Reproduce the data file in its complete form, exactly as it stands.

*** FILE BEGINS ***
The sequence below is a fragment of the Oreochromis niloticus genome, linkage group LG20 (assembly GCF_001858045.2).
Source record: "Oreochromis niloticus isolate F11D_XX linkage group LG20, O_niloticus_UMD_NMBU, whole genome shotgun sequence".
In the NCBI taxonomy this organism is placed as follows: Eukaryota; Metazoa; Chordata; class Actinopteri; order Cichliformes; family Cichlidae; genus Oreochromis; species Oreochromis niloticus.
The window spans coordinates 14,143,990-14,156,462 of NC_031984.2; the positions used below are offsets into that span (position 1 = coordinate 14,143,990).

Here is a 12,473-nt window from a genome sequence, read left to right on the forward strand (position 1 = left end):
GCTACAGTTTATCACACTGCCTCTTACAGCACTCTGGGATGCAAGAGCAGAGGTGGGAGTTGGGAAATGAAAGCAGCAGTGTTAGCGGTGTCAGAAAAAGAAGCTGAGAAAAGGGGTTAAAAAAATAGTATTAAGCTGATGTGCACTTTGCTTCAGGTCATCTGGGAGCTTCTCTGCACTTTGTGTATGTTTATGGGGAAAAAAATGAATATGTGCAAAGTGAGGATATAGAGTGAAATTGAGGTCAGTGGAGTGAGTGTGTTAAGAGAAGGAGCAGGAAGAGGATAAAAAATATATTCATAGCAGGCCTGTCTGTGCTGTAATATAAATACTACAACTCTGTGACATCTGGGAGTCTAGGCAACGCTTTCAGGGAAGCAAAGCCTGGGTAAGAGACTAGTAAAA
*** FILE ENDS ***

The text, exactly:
The sequence below is a fragment of the Oreochromis niloticus genome, linkage group LG20 (assembly GCF_001858045.2).
Source record: "Oreochromis niloticus isolate F11D_XX linkage group LG20, O_niloticus_UMD_NMBU, whole genome shotgun sequence".
In the NCBI taxonomy this organism is placed as follows: Eukaryota; Metazoa; Chordata; class Actinopteri; order Cichliformes; family Cichlidae; genus Oreochromis; species Oreochromis niloticus.
The window spans coordinates 14,143,990-14,156,462 of NC_031984.2; the positions used below are offsets into that span (position 1 = coordinate 14,143,990).

Here is a 12,473-nt window from a genome sequence, read left to right on the forward strand (position 1 = left end):
GCTACAGTTTATCACACTGCCTCTTACAGCACTCTGGGATGCAAGAGCAGAGGTGGGAGTTGGGAAATGAAAGCAGCAGTGTTAGCGGTGTCAGAAAAAGAAGCTGAGAAAAGGGGTTAAAAAAATAGTATTAAGCTGATGTGCACTTTGCTTCAGGTCATCTGGGAGCTTCTCTGCACTTTGTGTATGTTTATGGGGAAAAAAATGAATATGTGCAAAGTGAGGATATAGAGTGAAATTGAGGTCAGTGGAGTGAGTGTGTTAAGAGAAGGAGCAGGAAGAGGATAAAAAATATATTCATAGCAGGCCTGTCTGTGCTGTAATATAAATACTACAACTCTGTGACATCTGGGAGTCTAGGCAACGCTTTCAGGGAAGCAAAGCCTGGGTAAGAGACTAGTAAAA